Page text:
While MiFID 2 and MiFIR provide for a definition of a liquid market, there is no provision that defines a “market which is not liquid”. Level 2 provisions have been drafted by the European Securities Market Authority, via a draft regulatory technical standard, to specify the notion of a sovereign bond for which there is not a liquid market but for transparency purposes only. Indeed, the legal basis for this definition, i.e. article 13(8) of the draft delegated regulation, refers to transparency calculations and cannot be used to determine whether an OTF can deal on own account. This is disconcerting because there are two different definitions of a liquid market. It is not hard to see that this issue is political, which may lead to an unlevelled playing field at the expense of investors, thus weakening the harmonisation objective of MiFID 2. In fact, this means that member states have a margin of appreciation of what constitutes a liquid market for sovereign debt instruments in order to allow an OTF to trade on own account. One may reasonably expect that they would be in favour of supporting liquidity in the sovereign debts’ market; they would presumably set up a low threshold to consider a sovereign bond to have a market which is not liquid.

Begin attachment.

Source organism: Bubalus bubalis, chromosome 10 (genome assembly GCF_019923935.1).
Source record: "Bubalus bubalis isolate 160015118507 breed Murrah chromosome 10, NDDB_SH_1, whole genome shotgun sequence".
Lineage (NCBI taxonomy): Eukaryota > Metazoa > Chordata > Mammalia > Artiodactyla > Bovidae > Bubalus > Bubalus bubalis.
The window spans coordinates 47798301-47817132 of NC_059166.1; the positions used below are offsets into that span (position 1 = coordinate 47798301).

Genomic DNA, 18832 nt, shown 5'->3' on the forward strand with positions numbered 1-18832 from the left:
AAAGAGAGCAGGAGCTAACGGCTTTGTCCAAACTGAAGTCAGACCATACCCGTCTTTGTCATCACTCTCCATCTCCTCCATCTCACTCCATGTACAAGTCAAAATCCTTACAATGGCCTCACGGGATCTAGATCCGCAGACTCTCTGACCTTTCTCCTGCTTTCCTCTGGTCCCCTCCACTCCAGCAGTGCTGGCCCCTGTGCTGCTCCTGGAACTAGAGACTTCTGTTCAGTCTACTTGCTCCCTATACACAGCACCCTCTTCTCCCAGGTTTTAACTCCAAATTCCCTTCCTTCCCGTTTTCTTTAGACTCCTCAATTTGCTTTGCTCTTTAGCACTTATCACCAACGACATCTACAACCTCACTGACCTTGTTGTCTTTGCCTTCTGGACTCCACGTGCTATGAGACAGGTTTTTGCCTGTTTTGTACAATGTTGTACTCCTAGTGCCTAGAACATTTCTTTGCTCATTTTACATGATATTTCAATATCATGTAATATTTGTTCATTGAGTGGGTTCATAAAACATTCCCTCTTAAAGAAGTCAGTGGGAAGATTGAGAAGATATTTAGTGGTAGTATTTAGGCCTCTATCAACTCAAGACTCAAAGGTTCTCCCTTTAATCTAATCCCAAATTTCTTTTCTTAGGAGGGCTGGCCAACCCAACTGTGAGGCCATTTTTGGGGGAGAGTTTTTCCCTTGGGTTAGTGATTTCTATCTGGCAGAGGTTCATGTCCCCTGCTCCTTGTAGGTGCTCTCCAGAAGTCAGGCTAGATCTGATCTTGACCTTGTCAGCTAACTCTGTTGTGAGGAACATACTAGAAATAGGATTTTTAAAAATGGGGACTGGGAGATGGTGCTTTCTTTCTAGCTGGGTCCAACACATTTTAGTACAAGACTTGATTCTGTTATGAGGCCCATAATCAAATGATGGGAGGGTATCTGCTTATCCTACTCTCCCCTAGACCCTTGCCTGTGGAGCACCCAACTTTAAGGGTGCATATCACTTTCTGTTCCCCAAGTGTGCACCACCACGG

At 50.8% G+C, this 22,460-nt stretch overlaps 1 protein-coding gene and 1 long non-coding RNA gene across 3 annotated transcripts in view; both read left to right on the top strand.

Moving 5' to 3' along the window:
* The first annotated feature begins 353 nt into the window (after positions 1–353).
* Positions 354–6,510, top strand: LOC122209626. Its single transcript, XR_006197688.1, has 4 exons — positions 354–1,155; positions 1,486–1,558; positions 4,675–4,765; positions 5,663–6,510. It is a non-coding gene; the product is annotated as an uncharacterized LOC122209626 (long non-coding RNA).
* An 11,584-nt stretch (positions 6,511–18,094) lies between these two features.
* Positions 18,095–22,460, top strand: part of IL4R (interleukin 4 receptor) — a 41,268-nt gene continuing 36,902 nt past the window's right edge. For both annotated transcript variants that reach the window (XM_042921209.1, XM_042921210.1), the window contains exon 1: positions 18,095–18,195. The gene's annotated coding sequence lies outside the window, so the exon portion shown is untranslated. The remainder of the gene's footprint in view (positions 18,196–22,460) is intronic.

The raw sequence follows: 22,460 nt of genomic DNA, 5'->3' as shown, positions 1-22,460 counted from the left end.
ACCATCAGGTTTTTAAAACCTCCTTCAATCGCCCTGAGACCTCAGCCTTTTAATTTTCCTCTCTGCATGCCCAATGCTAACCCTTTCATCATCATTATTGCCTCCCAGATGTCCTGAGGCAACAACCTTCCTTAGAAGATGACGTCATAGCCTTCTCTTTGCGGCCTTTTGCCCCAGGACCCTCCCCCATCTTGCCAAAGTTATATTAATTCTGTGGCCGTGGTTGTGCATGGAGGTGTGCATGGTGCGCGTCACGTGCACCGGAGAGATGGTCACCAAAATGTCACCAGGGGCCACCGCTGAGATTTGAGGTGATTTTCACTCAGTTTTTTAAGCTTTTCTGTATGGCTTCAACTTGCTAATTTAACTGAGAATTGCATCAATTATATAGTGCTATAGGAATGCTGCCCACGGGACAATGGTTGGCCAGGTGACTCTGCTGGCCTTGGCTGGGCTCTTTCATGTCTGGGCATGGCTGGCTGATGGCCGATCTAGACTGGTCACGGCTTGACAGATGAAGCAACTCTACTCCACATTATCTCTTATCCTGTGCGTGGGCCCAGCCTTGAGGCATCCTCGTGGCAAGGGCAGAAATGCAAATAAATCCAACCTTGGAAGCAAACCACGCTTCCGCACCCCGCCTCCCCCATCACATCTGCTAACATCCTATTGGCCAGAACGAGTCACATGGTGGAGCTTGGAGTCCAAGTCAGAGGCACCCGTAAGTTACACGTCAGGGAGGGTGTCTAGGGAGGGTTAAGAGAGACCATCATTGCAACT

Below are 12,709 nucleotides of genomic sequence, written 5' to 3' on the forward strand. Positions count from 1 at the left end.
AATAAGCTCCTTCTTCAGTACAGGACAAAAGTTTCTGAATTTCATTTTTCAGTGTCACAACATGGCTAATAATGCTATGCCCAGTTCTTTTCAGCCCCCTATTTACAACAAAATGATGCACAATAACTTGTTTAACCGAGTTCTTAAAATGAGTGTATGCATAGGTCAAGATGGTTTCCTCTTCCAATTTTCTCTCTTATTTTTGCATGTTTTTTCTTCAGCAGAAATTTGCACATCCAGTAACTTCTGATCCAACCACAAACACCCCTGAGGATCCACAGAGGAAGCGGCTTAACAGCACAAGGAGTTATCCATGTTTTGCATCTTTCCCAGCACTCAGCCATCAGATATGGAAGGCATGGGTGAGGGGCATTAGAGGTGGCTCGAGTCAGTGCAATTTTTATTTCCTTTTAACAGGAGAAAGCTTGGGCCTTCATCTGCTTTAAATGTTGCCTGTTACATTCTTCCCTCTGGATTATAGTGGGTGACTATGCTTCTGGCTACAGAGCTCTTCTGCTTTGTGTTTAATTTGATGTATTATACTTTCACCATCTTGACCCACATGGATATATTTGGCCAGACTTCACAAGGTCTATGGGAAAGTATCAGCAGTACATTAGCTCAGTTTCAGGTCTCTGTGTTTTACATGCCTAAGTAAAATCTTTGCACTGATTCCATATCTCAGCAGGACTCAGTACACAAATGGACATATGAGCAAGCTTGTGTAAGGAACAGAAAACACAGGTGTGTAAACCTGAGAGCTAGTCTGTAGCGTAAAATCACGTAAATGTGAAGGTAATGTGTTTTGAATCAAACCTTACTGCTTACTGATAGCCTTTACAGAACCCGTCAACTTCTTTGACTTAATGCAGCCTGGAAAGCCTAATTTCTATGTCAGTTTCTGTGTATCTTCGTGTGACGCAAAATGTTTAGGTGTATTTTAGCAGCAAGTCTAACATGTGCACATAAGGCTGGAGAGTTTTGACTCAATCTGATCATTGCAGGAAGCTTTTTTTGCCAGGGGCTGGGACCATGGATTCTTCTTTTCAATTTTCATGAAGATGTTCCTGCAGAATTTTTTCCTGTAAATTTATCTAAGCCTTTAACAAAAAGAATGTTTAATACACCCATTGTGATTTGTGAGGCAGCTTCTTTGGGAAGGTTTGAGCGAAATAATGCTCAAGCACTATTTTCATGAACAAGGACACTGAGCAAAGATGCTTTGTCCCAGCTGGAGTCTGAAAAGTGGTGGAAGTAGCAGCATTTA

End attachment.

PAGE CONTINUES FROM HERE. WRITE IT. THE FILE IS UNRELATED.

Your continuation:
The matched principal trading exception
The second exception to the prohibition of own account trading lies in the OTF’s ability to use matched principal trading (MPT). There are two conditions: the client must consent to it and orders must be related to bonds, structured products, emission allowances and derivatives; except for those that are subject to the central clearing obligation in accordance with the European Market Infrastructure Regulation (EMIR). In practice, the client’s consent would be easily obtained through the OTFs’ terms of business but it remains to be seen whether regulators would be better satisfied with a more explicit form of consent.